One Hundred Years of Solitude
This novel, famous for its magical realist style, has sold more than 30M copies and been translated into 37 languages. It was originally written in Spanish in 1967, and it tells the multi-generational story of one family in the mythical Latin American town of Macondo.
Lolita may be this author's most famous work, but Pale Fire is probably his most ambitious. It's a 999-line poem written by a fictional author and including commentary by a fictional editor, and it divided critics, some of whom thought it was unreadable and some of whom thought it was brilliant.
Rabbit Angstrom: The Four Novels
Rabbit, Run, the first novel in this series of four, established John Updike as one of the novelists of his generation. It was published in 1960 and it, along with the other three novels in the series, tells the story of an ordinary man's attempts at escaping his boring life.
The Age Of Reason
The Age of Reason was initially published in a series of pamphlets in the late 1700s, and it controversially challenged institutionalized religion. At the time, the British government prosecuted anyone who tried to publish or distribute it.
The Age Of Innocence
Edith Wharton was the first woman to win the Pulitzer, and she did so for this, her twelfth novel, which she published at the age of 58.
The Art of War
Many say that if you want to succeed in the world of office politics, this is the book you should read. It was written in the 5th century BC, and it basically details ways in which you can outsmart any opponent.
The Brief Wondrous Life Of Oscar Wao
This is one of those books you'll want to compulsively read in one sitting, and then read again (and again, and again). It was written in 2007 by Dominican American writer Junot Diaz, and it won the Pulitzer Prize for fiction in 2008.
The Yellow Wallpaper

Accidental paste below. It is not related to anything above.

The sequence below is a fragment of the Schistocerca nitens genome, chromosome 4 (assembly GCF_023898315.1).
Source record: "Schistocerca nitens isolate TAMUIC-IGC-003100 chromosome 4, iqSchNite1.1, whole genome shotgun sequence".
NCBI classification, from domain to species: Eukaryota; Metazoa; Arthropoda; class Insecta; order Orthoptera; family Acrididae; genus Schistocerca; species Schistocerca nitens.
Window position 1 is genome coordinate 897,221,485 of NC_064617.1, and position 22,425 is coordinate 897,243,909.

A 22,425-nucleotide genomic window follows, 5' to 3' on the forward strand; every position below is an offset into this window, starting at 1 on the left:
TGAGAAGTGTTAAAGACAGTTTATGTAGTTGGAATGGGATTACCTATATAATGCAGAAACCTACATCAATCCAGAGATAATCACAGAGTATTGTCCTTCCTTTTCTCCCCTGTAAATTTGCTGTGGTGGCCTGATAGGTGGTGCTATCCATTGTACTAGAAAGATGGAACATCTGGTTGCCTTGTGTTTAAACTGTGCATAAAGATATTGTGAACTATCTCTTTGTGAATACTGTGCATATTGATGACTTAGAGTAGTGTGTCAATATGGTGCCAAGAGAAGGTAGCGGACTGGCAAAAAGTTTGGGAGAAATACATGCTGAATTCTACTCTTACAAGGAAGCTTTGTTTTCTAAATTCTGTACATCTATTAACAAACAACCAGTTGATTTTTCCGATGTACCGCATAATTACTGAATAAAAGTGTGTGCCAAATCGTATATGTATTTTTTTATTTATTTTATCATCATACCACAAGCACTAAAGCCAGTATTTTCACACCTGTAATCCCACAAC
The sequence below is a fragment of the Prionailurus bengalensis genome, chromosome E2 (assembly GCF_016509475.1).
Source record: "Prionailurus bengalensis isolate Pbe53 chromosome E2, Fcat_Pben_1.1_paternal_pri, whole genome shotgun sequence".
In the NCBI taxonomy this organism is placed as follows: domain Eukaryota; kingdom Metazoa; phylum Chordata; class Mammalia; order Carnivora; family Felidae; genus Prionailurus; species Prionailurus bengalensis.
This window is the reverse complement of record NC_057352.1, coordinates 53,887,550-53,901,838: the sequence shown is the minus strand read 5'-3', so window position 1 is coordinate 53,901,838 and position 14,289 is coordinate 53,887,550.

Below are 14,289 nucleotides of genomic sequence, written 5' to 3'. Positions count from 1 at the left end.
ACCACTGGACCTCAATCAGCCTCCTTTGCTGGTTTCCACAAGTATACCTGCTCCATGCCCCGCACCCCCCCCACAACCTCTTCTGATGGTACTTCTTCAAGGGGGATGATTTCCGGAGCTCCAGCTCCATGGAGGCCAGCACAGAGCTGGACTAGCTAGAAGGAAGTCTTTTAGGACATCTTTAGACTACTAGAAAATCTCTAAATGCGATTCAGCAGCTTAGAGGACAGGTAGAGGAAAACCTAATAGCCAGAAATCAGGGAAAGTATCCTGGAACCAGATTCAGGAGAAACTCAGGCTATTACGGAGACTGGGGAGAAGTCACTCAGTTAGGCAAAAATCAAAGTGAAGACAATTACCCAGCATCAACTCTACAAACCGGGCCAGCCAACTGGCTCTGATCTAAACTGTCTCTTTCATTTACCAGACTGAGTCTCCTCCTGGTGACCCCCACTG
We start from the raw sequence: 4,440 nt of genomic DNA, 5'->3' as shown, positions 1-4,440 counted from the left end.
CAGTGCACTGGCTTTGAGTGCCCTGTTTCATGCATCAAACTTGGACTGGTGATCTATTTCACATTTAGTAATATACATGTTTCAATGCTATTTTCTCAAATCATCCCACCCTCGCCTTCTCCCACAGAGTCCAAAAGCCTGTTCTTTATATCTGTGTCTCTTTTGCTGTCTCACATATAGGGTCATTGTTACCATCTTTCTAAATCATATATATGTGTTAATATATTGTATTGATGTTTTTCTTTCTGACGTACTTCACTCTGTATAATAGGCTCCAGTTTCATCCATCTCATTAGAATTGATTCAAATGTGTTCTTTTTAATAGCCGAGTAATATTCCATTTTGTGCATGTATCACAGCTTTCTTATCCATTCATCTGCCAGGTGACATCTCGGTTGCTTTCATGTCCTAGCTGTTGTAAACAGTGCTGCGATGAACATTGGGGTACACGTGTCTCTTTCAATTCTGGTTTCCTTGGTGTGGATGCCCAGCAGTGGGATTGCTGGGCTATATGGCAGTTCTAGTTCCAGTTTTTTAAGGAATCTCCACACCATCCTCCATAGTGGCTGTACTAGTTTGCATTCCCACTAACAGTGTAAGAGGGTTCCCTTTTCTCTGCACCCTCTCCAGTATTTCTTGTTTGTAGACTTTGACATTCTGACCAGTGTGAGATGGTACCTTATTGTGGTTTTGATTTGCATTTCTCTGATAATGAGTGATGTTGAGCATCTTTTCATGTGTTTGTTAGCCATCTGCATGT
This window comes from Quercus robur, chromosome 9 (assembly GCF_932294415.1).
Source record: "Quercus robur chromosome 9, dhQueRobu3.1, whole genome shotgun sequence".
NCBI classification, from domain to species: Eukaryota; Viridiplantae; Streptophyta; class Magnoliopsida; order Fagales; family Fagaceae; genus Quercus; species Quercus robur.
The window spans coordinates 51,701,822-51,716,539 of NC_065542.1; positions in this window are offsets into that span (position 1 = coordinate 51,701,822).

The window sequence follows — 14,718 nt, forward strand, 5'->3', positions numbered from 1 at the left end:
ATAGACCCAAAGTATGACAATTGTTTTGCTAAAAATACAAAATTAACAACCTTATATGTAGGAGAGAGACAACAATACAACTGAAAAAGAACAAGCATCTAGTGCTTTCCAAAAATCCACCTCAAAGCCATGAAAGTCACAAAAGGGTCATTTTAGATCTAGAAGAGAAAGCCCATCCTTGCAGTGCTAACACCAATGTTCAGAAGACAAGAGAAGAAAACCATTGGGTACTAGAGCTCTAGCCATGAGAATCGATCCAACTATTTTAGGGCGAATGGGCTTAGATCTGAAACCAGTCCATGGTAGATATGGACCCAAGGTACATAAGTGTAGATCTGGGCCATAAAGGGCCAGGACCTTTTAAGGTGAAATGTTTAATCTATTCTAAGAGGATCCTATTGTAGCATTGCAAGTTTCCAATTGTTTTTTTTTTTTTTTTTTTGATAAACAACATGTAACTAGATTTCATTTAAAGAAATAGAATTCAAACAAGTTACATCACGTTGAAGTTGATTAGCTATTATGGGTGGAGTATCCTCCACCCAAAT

Written in 1892, The Yellow Wallpaper is celebrated as an important work of early feminism. The story centers around a woman who has been diagnosed with "a slight hysterical tendency," which was a common—and totally sexist—diagnosis for females at that time.
A Confederacy of Dunces
We love the story of how John Kennedy Toole's mother painstakingly worked to get this book published after her son's death—her efforts were rewarded when it won a posthumous Pulitzer in 1981. It's an incredibly colorful, unforgettable novel you'll want to read multiple times.
When Dostoyevsky labels a novel a "flawless work of art," you know it's probably worth a read. Tolstoy considered this to be his first novel, and a 2007 poll of contemporary authors by Time ranked Anna Karenina as the "greatest book ever written."
A Wrinkle In Time
Yes, we know this is a Young Adult novel, but it's still one of the smartest books we've ever read. It's also notable for featuring a female protagonist in a science fiction setting, which was an incredibly rare phenomenon when the book was published in the 1960s.
As I Lay Dying
Faulkner claimed to have written this book from midnight to 4am (after work) over the course of six weeks which, if it's true, makes us wonder if our Netflix time could be put to better use. As I Lay Dying consistently ranks as one of the best novels of the 20th century.